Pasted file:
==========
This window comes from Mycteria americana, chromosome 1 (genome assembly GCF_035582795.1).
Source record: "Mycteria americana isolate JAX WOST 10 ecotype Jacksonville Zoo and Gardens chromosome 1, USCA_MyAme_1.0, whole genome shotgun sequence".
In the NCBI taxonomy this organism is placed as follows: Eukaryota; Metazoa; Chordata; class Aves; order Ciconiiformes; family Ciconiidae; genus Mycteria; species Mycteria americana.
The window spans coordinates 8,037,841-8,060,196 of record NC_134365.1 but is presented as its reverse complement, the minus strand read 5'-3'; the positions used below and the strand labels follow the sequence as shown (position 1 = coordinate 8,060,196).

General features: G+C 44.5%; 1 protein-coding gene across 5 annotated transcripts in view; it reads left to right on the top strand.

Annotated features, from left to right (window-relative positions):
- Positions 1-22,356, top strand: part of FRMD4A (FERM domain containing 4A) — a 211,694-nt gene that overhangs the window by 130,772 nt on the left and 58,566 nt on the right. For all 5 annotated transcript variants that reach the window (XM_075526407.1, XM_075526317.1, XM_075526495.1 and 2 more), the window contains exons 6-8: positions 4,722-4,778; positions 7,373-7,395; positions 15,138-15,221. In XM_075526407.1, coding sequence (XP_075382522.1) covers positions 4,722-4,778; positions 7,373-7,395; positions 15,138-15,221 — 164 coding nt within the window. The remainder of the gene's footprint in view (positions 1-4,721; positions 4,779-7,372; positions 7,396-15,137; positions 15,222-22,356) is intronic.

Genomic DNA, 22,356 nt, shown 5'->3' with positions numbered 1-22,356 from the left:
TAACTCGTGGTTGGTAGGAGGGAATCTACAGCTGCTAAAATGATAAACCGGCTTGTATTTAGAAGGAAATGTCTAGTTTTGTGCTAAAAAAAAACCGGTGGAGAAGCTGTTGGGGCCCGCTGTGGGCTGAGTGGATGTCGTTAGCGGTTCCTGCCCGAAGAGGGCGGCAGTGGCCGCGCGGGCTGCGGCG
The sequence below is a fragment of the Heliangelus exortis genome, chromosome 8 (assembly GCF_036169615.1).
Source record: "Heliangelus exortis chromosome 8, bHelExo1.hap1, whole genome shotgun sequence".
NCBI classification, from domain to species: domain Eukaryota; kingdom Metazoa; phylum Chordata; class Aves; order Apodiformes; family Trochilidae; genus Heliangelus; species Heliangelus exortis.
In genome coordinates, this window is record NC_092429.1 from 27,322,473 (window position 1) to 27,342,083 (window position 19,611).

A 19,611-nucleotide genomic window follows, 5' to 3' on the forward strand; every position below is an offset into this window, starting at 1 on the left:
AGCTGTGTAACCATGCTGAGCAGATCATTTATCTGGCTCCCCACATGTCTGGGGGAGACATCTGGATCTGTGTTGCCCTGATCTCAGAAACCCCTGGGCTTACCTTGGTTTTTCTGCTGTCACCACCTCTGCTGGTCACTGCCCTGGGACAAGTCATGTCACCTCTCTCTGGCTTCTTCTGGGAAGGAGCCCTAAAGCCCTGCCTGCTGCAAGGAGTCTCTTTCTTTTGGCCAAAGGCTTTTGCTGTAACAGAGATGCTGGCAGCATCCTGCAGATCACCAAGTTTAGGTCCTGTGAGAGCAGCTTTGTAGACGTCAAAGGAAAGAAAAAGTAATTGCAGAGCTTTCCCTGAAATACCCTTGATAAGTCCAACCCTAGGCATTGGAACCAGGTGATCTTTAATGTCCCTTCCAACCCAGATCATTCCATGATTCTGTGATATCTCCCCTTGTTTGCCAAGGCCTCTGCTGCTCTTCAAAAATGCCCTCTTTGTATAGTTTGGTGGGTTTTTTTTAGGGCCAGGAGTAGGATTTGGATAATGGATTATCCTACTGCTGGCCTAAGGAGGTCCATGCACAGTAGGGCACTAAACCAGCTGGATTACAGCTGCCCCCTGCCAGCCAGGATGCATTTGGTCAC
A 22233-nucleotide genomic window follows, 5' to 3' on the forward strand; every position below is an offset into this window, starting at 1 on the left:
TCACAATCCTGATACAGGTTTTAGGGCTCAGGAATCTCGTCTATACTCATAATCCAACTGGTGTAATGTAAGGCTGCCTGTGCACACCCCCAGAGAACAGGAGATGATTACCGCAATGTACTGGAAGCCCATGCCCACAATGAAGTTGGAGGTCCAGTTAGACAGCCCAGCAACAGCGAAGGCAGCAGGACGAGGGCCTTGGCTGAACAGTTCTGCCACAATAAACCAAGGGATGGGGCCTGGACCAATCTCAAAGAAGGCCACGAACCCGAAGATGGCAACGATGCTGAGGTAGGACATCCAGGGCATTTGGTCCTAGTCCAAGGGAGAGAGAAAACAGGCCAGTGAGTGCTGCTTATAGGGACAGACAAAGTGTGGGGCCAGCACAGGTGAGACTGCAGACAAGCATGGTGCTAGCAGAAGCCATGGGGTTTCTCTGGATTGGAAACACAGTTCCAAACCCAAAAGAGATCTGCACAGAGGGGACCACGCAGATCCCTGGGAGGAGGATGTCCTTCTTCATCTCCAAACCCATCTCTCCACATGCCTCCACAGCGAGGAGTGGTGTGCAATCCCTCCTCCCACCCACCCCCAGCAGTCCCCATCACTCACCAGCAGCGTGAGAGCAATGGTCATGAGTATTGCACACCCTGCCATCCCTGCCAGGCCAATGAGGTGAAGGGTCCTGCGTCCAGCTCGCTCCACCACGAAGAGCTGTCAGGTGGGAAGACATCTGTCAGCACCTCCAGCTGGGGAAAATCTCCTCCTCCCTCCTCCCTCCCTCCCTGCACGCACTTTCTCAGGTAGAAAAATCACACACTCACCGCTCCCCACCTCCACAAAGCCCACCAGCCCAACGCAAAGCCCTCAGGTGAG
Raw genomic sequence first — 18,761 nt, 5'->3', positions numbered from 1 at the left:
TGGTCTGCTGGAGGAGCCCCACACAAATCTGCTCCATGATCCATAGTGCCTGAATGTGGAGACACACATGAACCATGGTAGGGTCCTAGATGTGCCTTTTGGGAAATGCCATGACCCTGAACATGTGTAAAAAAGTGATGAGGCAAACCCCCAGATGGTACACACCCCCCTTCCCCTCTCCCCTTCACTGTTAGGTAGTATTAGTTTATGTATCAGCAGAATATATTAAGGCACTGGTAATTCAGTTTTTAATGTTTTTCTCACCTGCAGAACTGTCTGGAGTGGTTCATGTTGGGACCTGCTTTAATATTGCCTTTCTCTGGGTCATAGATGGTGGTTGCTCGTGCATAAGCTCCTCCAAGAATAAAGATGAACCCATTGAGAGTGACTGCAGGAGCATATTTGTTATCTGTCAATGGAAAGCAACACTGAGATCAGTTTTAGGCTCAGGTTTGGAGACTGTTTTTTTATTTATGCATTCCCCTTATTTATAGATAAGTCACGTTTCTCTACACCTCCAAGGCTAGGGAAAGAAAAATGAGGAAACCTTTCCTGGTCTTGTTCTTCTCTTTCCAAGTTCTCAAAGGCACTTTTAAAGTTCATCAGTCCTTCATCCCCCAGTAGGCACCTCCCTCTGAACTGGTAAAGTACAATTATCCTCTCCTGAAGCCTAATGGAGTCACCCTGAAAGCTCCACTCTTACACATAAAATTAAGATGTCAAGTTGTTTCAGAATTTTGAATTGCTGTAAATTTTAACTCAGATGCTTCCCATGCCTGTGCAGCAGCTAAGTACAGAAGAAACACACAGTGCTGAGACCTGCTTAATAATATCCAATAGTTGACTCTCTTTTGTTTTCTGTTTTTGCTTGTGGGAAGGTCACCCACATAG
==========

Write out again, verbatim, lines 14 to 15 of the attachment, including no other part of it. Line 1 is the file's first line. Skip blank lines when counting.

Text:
A 19,611-nucleotide genomic window follows, 5' to 3' on the forward strand; every position below is an offset into this window, starting at 1 on the left:
AGCTGTGTAACCATGCTGAGCAGATCATTTATCTGGCTCCCCACATGTCTGGGGGAGACATCTGGATCTGTGTTGCCCTGATCTCAGAAACCCCTGGGCTTACCTTGGTTTTTCTGCTGTCACCACCTCTGCTGGTCACTGCCCTGGGACAAGTCATGTCACCTCTCTCTGGCTTCTTCTGGGAAGGAGCCCTAAAGCCCTGCCTGCTGCAAGGAGTCTCTTTCTTTTGGCCAAAGGCTTTTGCTGTAACAGAGATGCTGGCAGCATCCTGCAGATCACCAAGTTTAGGTCCTGTGAGAGCAGCTTTGTAGACGTCAAAGGAAAGAAAAAGTAATTGCAGAGCTTTCCCTGAAATACCCTTGATAAGTCCAACCCTAGGCATTGGAACCAGGTGATCTTTAATGTCCCTTCCAACCCAGATCATTCCATGATTCTGTGATATCTCCCCTTGTTTGCCAAGGCCTCTGCTGCTCTTCAAAAATGCCCTCTTTGTATAGTTTGGTGGGTTTTTTTTAGGGCCAGGAGTAGGATTTGGATAATGGATTATCCTACTGCTGGCCTAAGGAGGTCCATGCACAGTAGGGCACTAAACCAGCTGGATTACAGCTGCCCCCTGCCAGCCAGGATGCATTTGGTCAC